It can be used to make polite requests or suggestions in the past.
Pourriez-vous m’aider, s’il vous plaît ? (Could you have helped me, please?)
Expressing Doubt or Uncertainty
It can convey doubt or uncertainty regarding past events.
Il aurait peut-être oublié notre rendez-vous. (He might have forgotten our appointment.)
Interactions with Other Tenses
You can use the Conditionnel Passé in combination with the conditional present to describe past actions that were hypothetical at the time they were spoken about. J’aurais aimé que tu m’appelles hier. (I would have liked you to call me yesterday.)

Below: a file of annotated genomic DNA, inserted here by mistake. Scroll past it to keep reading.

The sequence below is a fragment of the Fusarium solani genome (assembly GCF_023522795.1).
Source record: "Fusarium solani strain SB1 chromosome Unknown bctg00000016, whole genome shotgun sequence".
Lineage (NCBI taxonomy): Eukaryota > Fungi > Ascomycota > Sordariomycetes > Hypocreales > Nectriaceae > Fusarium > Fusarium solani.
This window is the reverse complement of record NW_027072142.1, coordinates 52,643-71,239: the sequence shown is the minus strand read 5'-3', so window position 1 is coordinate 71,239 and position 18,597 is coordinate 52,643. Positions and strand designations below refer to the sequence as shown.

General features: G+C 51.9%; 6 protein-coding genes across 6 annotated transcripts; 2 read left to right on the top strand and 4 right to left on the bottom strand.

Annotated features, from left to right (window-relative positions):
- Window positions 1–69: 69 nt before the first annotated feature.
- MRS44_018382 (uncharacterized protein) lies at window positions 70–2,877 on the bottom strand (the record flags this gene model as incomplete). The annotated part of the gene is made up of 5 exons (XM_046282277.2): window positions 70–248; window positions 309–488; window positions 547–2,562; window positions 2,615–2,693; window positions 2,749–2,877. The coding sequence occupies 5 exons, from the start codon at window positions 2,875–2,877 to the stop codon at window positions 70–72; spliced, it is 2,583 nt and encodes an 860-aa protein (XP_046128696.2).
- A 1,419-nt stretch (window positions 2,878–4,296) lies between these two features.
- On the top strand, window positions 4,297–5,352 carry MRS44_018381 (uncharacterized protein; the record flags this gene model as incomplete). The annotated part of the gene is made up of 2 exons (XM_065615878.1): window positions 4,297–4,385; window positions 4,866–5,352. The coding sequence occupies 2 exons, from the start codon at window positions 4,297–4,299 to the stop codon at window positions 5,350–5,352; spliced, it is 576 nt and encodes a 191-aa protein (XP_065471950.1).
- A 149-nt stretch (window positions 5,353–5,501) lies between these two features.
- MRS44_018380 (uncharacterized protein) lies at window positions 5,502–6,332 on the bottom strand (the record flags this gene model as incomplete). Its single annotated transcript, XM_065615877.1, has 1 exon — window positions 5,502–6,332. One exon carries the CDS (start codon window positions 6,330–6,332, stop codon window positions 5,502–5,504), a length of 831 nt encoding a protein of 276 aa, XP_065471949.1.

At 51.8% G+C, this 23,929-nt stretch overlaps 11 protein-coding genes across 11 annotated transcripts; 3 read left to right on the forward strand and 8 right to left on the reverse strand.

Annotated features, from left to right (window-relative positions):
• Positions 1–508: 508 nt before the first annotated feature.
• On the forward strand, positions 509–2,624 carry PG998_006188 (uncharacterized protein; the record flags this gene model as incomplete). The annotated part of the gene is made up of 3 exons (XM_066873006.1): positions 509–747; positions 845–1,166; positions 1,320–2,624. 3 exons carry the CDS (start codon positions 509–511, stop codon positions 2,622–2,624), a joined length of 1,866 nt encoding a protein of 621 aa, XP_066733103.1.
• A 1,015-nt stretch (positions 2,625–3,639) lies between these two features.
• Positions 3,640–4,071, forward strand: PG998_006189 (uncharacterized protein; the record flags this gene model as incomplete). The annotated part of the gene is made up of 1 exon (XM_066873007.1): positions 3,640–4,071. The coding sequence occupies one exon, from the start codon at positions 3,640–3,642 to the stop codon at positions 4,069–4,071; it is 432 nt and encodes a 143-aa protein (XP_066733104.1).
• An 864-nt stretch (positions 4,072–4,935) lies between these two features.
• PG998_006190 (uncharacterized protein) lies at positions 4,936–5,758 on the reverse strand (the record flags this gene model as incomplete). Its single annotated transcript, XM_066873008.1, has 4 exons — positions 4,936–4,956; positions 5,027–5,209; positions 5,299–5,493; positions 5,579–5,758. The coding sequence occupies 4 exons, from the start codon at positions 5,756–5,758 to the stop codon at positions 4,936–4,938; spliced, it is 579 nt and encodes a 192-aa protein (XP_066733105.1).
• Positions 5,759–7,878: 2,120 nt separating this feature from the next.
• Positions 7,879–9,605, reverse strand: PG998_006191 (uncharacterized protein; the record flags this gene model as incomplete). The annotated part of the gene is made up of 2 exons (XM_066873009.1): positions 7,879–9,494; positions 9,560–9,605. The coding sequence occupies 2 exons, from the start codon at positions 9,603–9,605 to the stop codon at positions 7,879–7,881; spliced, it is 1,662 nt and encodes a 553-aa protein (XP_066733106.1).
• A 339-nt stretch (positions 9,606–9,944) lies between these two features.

Indicative Past Tenses
You might use the Conditionnel Passé alongside indicative past tenses like the passé composé to contrast hypothetical and real past events. Il est venu hier, mais s’il avait pu, il serait venu la semaine dernière. (He came yesterday, but if he could have, he would have come last week.)
In some cases, you can use the Conditionnel Passé in combination with the conditional future to discuss unreal past events that could have consequences in the future. Si j’avais réussi mon examen, j’aurais un meilleur travail. (If I had passed my exam, I would have a better job.)
In summary, the Conditionnel Passé is used to express hypothetical or unreal actions in the past. It is often used in conjunction with other tenses to convey various nuances in French, allowing speakers to discuss imaginary past scenarios, make polite requests, or express doubt about past events.